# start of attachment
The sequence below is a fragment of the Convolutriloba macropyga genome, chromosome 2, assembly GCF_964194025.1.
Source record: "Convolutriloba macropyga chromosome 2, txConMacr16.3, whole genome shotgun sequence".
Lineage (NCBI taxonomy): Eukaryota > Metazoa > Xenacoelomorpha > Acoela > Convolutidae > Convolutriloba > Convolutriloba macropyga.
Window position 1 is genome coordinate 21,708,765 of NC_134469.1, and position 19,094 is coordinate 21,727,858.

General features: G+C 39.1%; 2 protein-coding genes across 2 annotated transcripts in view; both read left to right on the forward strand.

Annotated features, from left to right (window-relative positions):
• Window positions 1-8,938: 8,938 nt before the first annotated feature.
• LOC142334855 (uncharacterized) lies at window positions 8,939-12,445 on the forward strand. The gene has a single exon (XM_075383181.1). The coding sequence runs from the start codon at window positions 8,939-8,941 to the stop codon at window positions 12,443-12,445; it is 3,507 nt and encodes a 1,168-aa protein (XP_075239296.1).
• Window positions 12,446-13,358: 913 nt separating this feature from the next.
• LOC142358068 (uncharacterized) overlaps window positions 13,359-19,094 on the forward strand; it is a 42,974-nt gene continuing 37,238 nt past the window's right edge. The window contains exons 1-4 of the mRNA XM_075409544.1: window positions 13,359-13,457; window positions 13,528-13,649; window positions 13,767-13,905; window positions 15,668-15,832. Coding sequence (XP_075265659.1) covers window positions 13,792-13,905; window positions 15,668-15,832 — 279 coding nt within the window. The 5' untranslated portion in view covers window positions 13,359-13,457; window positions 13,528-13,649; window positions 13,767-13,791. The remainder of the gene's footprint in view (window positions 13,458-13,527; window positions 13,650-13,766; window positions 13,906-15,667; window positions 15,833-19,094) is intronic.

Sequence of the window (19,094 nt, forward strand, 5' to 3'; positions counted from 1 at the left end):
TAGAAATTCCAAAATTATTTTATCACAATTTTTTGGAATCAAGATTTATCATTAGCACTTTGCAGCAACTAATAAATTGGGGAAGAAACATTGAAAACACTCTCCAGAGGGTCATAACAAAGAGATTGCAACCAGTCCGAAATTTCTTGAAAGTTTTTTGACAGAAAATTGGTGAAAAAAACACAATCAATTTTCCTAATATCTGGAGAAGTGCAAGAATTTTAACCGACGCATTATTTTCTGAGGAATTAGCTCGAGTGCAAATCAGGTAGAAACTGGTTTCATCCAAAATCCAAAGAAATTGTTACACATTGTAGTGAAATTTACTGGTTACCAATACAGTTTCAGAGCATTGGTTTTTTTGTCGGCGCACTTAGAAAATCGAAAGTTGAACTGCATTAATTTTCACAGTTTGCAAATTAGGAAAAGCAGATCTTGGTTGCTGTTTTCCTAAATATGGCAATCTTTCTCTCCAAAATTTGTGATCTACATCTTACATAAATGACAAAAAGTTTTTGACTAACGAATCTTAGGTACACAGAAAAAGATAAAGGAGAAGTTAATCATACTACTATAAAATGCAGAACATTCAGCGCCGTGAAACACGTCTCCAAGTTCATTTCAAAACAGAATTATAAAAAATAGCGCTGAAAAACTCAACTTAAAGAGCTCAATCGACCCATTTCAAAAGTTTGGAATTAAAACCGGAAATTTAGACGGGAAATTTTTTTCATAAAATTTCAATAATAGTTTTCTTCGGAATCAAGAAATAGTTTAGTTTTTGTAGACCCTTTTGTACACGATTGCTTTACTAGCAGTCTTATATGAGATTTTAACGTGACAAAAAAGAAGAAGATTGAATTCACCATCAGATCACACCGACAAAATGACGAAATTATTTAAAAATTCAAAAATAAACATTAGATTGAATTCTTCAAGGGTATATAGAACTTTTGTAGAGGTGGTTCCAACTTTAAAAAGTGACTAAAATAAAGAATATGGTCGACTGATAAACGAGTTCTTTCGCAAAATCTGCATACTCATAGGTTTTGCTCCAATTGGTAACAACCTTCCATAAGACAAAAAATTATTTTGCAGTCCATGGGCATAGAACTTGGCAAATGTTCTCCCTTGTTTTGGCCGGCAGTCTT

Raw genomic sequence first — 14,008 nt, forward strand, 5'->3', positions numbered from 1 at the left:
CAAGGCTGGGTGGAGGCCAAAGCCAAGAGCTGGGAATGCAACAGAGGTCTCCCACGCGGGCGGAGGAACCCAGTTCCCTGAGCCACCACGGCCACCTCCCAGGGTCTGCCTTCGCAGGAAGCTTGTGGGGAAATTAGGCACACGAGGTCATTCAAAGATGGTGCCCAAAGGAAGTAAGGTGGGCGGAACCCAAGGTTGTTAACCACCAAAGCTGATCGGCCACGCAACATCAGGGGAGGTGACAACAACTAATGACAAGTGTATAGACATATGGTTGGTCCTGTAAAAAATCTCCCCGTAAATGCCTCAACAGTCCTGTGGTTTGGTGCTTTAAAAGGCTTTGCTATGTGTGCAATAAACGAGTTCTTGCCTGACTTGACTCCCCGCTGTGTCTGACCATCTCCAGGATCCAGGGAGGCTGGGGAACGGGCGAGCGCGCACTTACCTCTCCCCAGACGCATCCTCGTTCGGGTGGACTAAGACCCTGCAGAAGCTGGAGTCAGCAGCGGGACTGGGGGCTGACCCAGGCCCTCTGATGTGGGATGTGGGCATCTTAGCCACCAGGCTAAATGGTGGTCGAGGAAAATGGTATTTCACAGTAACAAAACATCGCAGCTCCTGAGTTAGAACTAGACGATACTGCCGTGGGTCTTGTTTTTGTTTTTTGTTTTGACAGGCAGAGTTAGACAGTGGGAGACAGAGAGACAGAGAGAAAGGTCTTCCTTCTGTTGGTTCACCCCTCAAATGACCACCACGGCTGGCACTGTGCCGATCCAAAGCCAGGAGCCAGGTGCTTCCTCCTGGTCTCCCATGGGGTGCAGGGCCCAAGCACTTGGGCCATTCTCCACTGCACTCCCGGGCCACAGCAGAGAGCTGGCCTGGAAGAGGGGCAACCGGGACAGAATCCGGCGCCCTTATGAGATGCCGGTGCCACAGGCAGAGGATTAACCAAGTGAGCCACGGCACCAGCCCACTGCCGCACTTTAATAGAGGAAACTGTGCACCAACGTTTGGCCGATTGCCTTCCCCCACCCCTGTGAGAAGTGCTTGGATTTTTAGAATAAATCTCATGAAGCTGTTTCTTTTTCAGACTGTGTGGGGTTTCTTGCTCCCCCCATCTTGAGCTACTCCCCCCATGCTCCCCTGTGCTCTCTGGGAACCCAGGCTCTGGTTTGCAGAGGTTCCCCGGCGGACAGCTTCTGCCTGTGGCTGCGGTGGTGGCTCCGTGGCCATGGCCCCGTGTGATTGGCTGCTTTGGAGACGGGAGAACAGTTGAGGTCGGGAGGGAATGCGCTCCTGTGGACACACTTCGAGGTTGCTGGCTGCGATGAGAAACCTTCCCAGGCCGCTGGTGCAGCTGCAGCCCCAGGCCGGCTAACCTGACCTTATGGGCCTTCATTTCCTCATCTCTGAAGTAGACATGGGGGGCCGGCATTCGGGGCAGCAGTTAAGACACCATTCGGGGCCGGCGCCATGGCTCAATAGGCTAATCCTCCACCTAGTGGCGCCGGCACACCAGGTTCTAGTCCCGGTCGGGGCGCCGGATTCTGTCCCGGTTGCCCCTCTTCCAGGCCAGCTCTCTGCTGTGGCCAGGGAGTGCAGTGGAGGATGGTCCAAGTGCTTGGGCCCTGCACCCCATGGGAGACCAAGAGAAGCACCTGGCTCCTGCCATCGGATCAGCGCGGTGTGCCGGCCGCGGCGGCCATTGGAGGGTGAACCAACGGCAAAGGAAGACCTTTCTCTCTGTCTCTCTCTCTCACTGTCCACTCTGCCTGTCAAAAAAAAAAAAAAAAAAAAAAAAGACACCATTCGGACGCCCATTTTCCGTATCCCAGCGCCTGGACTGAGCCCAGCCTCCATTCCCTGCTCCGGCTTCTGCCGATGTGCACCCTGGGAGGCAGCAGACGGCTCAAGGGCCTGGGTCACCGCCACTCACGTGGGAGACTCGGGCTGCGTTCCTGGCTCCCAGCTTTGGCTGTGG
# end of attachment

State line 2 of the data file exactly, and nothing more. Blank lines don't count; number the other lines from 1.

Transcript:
Source record: "Convolutriloba macropyga chromosome 2, txConMacr16.3, whole genome shotgun sequence".